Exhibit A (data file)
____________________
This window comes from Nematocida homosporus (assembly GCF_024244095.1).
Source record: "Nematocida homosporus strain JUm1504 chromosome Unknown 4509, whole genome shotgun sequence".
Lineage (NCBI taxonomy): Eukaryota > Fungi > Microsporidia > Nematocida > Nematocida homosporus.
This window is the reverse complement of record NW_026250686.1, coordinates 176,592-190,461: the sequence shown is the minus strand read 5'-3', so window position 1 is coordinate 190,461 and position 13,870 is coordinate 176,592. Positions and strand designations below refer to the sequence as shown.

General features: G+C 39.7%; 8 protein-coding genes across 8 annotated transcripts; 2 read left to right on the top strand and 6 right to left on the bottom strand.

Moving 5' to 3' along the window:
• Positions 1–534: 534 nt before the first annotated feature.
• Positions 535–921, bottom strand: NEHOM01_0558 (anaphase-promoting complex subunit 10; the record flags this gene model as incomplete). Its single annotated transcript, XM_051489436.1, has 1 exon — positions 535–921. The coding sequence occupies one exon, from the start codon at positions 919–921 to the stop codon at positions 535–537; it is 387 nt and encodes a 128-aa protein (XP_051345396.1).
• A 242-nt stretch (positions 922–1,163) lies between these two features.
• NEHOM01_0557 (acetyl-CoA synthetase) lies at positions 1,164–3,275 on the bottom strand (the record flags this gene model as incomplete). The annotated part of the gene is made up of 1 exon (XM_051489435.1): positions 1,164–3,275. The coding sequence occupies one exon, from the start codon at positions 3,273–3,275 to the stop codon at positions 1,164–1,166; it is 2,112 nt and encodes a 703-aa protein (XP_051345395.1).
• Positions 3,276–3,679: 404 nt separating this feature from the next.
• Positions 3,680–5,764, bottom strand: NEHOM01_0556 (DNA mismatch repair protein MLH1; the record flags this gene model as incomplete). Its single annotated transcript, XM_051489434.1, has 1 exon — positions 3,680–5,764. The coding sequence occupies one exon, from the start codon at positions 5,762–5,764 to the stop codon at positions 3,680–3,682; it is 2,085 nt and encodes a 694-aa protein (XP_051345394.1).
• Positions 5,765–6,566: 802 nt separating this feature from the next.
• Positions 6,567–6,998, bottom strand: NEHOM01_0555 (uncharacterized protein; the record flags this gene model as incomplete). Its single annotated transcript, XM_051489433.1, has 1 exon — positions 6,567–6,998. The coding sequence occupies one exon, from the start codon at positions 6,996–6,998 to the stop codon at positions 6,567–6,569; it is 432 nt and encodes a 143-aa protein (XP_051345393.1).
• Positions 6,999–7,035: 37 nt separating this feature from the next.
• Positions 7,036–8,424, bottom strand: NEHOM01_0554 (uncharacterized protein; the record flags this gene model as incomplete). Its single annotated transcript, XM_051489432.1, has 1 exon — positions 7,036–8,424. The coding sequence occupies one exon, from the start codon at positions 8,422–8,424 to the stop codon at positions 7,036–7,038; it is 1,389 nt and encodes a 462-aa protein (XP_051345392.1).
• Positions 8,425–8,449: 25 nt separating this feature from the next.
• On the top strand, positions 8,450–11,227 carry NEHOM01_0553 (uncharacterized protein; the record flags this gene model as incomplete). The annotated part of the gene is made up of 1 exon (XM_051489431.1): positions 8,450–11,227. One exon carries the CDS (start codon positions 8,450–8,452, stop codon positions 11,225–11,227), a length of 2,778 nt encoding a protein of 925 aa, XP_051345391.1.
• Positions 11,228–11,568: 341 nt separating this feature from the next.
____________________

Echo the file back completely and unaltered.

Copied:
This window comes from Nematocida homosporus (assembly GCF_024244095.1).
Source record: "Nematocida homosporus strain JUm1504 chromosome Unknown 4509, whole genome shotgun sequence".
Lineage (NCBI taxonomy): Eukaryota > Fungi > Microsporidia > Nematocida > Nematocida homosporus.
This window is the reverse complement of record NW_026250686.1, coordinates 176,592-190,461: the sequence shown is the minus strand read 5'-3', so window position 1 is coordinate 190,461 and position 13,870 is coordinate 176,592. Positions and strand designations below refer to the sequence as shown.

General features: G+C 39.7%; 8 protein-coding genes across 8 annotated transcripts; 2 read left to right on the top strand and 6 right to left on the bottom strand.

Moving 5' to 3' along the window:
• Positions 1–534: 534 nt before the first annotated feature.
• Positions 535–921, bottom strand: NEHOM01_0558 (anaphase-promoting complex subunit 10; the record flags this gene model as incomplete). Its single annotated transcript, XM_051489436.1, has 1 exon — positions 535–921. The coding sequence occupies one exon, from the start codon at positions 919–921 to the stop codon at positions 535–537; it is 387 nt and encodes a 128-aa protein (XP_051345396.1).
• A 242-nt stretch (positions 922–1,163) lies between these two features.
• NEHOM01_0557 (acetyl-CoA synthetase) lies at positions 1,164–3,275 on the bottom strand (the record flags this gene model as incomplete). The annotated part of the gene is made up of 1 exon (XM_051489435.1): positions 1,164–3,275. The coding sequence occupies one exon, from the start codon at positions 3,273–3,275 to the stop codon at positions 1,164–1,166; it is 2,112 nt and encodes a 703-aa protein (XP_051345395.1).
• Positions 3,276–3,679: 404 nt separating this feature from the next.
• Positions 3,680–5,764, bottom strand: NEHOM01_0556 (DNA mismatch repair protein MLH1; the record flags this gene model as incomplete). Its single annotated transcript, XM_051489434.1, has 1 exon — positions 3,680–5,764. The coding sequence occupies one exon, from the start codon at positions 5,762–5,764 to the stop codon at positions 3,680–3,682; it is 2,085 nt and encodes a 694-aa protein (XP_051345394.1).
• Positions 5,765–6,566: 802 nt separating this feature from the next.
• Positions 6,567–6,998, bottom strand: NEHOM01_0555 (uncharacterized protein; the record flags this gene model as incomplete). Its single annotated transcript, XM_051489433.1, has 1 exon — positions 6,567–6,998. The coding sequence occupies one exon, from the start codon at positions 6,996–6,998 to the stop codon at positions 6,567–6,569; it is 432 nt and encodes a 143-aa protein (XP_051345393.1).
• Positions 6,999–7,035: 37 nt separating this feature from the next.
• Positions 7,036–8,424, bottom strand: NEHOM01_0554 (uncharacterized protein; the record flags this gene model as incomplete). Its single annotated transcript, XM_051489432.1, has 1 exon — positions 7,036–8,424. The coding sequence occupies one exon, from the start codon at positions 8,422–8,424 to the stop codon at positions 7,036–7,038; it is 1,389 nt and encodes a 462-aa protein (XP_051345392.1).
• Positions 8,425–8,449: 25 nt separating this feature from the next.
• On the top strand, positions 8,450–11,227 carry NEHOM01_0553 (uncharacterized protein; the record flags this gene model as incomplete). The annotated part of the gene is made up of 1 exon (XM_051489431.1): positions 8,450–11,227. One exon carries the CDS (start codon positions 8,450–8,452, stop codon positions 11,225–11,227), a length of 2,778 nt encoding a protein of 925 aa, XP_051345391.1.
• Positions 11,228–11,568: 341 nt separating this feature from the next.